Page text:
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Carl Alberg - 1900-1986


Carl A. Alberg was born in Gothenburg, Sweden in 1900.

 

"The harbor was always filled with ships and boats of all kinds and when we weren't sailing there, the family usually vacationed on an island off the coast where my father, brother and I used to race each other in small sailboats."

He took two years of sailboat design courses at Chalmers University of Technology in Gothenburg. In 1925, he moved to Lynn, Massachusetts, USA and worked as a rigger for General Dynamics in Quincy. He moved on to become a spar-maker at the George Lawley and Son, Corp. boatyard in Neponset. There, he met John Alden who hired him as a designer.

"I enjoyed working with Alden very much. He was a wonderful guy, pleasant, calm, never getting excited, and I learned quite a bit from working with him. His designs were conservative. He concentrated on seaworthiness, comfort and boats that would sail on their bottoms, and that's pretty much what I've tried to do with my boats."

During World War Two, he interrupted his tenure at Alden to work for the Navy at the Charleston Naval Shipyard. After his return, he designed the U.S. One-Design. In 1946, he left Alden for good, starting his own firm. Another short period at the Charleston Shipyard during the Korean War led to a 10-year position with the Coast Guard as chief marine engineer/architect.

Toward the end of that period he met the Pearson cousins, Clint and Everett, who were kids just hanging around the boats. He asked them about building one of his designs in fiberglass, and, in 1959, both the Triton (28 feet, 675 built) and Pearson Yachts were born.

In 1961, a small group of Toronto sailors approached Kurt Hansen, then of Continental Yacht Sales, with an idea of a 30-foot fiberglass boat for class racing. Mr. Hansen contacted Carl Alberg late in that year. Kurt opened Whitby Boat Works and started building Alberg 30s, as well as several other boats including the Alberg 37.

After several other designs, including the Ensign (22 feet, 1600 built) were launched, he retired from the Coast Guard in 1963. About this time, Andrew Vavolotis asked him to design a 28-footer for Cape Dory. He'd already picked up the mold for the Typhoon from a bankrupt boatbuilder. This began a long association and a period when Carl Alberg designed at least one boat a year. In all, Carl designed 10 boats for Cape Dory, ranging from 19 to 45 feet. Vavolitis says,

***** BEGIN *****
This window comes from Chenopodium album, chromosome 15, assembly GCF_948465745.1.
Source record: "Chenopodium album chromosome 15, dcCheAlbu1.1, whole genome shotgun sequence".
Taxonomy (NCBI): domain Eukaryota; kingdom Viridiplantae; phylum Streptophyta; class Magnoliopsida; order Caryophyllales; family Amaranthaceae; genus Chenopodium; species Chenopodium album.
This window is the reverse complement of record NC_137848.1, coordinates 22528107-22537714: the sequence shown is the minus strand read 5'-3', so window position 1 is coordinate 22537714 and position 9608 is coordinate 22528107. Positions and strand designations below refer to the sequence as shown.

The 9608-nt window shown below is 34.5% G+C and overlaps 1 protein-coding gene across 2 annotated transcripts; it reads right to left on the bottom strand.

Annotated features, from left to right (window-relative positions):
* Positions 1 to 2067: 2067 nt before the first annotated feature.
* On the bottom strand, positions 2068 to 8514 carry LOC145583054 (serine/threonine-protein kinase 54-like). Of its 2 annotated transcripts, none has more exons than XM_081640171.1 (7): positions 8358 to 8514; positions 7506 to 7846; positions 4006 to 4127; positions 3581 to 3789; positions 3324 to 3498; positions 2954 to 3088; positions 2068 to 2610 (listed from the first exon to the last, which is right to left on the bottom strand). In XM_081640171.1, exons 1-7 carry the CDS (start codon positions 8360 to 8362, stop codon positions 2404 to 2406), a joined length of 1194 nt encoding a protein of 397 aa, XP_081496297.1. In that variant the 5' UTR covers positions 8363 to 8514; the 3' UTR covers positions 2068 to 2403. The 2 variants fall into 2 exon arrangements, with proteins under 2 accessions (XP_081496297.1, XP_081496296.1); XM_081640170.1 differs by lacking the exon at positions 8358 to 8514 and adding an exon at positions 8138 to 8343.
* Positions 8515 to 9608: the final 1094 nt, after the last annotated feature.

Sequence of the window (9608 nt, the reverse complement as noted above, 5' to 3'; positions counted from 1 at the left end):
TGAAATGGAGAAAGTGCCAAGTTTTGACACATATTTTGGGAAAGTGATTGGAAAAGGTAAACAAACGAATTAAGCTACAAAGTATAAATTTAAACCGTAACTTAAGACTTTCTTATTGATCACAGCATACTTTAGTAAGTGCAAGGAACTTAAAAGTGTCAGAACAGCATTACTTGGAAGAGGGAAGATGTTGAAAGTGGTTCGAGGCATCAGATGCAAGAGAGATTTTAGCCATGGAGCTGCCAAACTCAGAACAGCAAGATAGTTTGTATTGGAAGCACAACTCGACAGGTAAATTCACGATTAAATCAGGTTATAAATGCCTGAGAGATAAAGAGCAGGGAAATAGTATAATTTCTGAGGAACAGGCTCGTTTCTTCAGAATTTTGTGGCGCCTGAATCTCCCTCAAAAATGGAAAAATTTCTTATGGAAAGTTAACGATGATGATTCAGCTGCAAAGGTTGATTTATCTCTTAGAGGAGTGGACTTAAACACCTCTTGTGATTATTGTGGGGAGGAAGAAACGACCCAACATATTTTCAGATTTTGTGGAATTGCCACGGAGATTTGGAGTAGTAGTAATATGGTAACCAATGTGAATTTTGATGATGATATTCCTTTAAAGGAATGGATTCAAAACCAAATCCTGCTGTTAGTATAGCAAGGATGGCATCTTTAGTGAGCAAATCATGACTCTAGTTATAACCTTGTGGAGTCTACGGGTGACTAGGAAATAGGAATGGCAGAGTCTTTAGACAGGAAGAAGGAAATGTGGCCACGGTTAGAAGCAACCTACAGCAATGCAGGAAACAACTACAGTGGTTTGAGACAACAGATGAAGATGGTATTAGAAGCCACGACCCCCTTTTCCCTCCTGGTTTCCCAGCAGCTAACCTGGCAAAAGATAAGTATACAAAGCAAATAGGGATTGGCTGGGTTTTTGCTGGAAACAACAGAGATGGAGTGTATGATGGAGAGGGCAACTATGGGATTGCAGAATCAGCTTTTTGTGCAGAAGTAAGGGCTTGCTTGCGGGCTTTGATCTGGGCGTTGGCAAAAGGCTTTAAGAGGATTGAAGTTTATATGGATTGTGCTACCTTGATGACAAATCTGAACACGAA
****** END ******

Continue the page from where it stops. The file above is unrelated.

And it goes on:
"I always asked Carl to design me the beamiest and shallowest boat possible. Then he'd go away and what he came back with was what we used. Of course, it was never as beamy or as shallow as we liked. He never compromised his design principles."

Carl's own assessment agrees:

"Contrasted to the modern IOR boats where you have six gorillas sitting on the weather rail with their feet hanging outside trying to keep the boat upright, my boats are strictly family-cruising boats. In all my designs I go for comfortable accomodations and a boat you can sail upright without scaring the life out of your family or friends. I gave them a good long keel, plenty of displacement and beam, and a fair amount of sail area so they can move."

In 1979, while those modern boats were capsizing and sinking, an Alberg 35 on it's way to England comfortably lay a-hull.

"It was really blowing and though they shortened sails and did everything else they could in order to keep going, they eventually took everything off, went below, battened down the hatches and just ate, drank and played cards. When it had blown over they hoisted sail and continued to England, where they were told they had just sailed through the same gale that had taken 16 lives in the Fastnet race. They had ridden out the storm by just sitting in the cabin while everyone else was capsizing."

"There are still some designers around who whare my ideas about glass boat design. Everyone else is trying to conform to the new rules. My boats are more designed to follow the waves and stay relatively dry and stable."

Carl passed away on August 31, 1986 at his home in Marblehead Massachusetts. His 56 designs resulted in over 10,000 boats.


Bibliography:

The Early Years, Bruce Beckner, 1984. (The Chesapeake Bay Alberg 30 One-Design Association, Inc.)

"Carl Alberg - His wholesome designs sailed us into the age of fiberglass", Sailing, Brian Hill, February 1984 issue, page 29. (Port Publications, Inc., 125 E. Main St., Port Washington, WI 53074; 414-284-3494; FAX:414-284-7764)

Editorial, Cruising World, Dan Spurr, November 1986.

Alberg 22 History, http://www.cyberus.ca/~campione/alberg22/history.html


See also

The Alberg 22 site


Please note

I'm interested in adding more on the life and designs of Carl Alberg. You can add your own anecdotes, facts, sources of information (books, people, or other), or email me with any information. I'll publish anecdotes here.


This Old Boat book cover This Old Boat by Don Casey

Subtitled "turn a rundown fiberglass boat into a first-class yacht on a shoestring budget," this book is the best introduction I know boat maintenance for the new or prospective owner of a "modern classic" sailboat. Starting with guidelines for selecting a boat, Casey proceeds to fiberglass repairs, cabin and deckwork, spars and rigging, boat equipment, woodwork, electrical, plumbing, refrigeration, painting, canvas work and sails. All of this is described in clear, simple terms perfect for the inexperienced. This is the book that taught me fiberglass work. But don't let it fool you; this book is appropriate for experienced boatowners, too. I still refer to it.

Other books by Don Casey


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